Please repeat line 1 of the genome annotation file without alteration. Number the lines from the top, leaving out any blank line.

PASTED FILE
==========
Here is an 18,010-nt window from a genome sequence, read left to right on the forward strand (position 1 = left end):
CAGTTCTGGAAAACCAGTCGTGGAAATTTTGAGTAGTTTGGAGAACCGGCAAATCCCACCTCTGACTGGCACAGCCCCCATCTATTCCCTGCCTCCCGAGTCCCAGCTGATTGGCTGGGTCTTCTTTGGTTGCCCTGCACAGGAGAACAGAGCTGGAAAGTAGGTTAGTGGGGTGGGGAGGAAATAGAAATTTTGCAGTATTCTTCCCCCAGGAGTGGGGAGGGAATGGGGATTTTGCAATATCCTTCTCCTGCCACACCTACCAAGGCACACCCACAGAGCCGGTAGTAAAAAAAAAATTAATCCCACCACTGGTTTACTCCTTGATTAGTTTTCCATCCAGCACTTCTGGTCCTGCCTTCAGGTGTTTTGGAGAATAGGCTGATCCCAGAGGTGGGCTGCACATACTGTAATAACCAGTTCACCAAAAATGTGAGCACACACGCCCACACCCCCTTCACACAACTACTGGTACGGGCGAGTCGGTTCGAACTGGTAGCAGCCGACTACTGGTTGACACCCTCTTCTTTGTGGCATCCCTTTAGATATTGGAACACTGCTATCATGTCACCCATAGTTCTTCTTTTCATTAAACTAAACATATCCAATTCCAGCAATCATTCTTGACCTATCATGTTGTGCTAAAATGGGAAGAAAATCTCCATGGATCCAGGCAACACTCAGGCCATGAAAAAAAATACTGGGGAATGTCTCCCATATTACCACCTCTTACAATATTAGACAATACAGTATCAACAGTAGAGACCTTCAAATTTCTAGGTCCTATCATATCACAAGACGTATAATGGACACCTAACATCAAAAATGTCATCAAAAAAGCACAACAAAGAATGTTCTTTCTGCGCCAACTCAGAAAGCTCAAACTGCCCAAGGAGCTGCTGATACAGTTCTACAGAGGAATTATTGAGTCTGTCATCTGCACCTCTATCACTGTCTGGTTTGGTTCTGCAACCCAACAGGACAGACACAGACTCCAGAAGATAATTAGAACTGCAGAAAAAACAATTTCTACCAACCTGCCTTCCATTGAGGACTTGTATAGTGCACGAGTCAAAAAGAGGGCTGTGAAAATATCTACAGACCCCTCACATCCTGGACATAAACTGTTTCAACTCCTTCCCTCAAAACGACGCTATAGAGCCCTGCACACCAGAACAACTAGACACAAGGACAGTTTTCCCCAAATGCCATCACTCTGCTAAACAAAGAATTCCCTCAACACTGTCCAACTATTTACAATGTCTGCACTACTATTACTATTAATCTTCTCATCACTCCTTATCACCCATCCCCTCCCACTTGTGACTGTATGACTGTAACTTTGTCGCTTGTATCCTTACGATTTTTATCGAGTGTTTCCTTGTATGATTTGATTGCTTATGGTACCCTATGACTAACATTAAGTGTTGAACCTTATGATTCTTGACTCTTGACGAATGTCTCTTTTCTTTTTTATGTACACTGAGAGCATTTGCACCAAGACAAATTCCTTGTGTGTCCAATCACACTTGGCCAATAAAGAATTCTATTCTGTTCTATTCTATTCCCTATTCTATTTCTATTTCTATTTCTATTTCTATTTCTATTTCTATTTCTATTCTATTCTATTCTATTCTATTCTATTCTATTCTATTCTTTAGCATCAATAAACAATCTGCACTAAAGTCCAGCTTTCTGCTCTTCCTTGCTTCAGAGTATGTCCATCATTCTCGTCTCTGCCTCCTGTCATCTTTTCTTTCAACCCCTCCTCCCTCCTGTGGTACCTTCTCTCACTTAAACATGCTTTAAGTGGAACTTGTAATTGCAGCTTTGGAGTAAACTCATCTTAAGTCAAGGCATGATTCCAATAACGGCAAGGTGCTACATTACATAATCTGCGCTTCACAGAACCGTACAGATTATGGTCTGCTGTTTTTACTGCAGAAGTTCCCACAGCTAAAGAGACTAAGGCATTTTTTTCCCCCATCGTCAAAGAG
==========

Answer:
Here is an 18,010-nt window from a genome sequence, read left to right on the forward strand (position 1 = left end):